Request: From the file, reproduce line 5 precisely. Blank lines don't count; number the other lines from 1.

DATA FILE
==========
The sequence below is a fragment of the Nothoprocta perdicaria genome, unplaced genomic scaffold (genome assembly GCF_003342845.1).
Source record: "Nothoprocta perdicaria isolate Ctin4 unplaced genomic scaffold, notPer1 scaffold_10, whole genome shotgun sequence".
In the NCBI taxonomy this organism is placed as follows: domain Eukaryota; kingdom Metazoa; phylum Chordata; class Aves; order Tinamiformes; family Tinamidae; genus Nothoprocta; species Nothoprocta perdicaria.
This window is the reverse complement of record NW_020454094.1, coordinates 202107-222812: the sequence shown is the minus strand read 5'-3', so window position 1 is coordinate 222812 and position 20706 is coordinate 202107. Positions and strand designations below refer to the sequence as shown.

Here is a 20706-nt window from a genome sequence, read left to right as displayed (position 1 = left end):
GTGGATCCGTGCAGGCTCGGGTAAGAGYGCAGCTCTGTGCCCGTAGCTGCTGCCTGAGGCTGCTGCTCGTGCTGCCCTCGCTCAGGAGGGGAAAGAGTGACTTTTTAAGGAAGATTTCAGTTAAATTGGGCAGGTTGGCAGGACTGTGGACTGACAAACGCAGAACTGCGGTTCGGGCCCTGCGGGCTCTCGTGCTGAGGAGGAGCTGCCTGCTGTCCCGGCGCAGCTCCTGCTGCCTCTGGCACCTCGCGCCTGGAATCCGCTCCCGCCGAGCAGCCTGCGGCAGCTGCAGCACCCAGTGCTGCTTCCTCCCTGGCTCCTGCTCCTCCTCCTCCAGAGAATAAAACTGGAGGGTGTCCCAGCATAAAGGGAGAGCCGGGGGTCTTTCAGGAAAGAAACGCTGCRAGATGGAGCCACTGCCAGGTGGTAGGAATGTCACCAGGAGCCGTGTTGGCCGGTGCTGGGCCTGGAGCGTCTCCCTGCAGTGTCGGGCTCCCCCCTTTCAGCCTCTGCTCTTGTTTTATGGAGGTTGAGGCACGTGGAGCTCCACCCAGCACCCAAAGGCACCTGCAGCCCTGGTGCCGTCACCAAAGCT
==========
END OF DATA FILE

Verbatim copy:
Here is a 20706-nt window from a genome sequence, read left to right as displayed (position 1 = left end):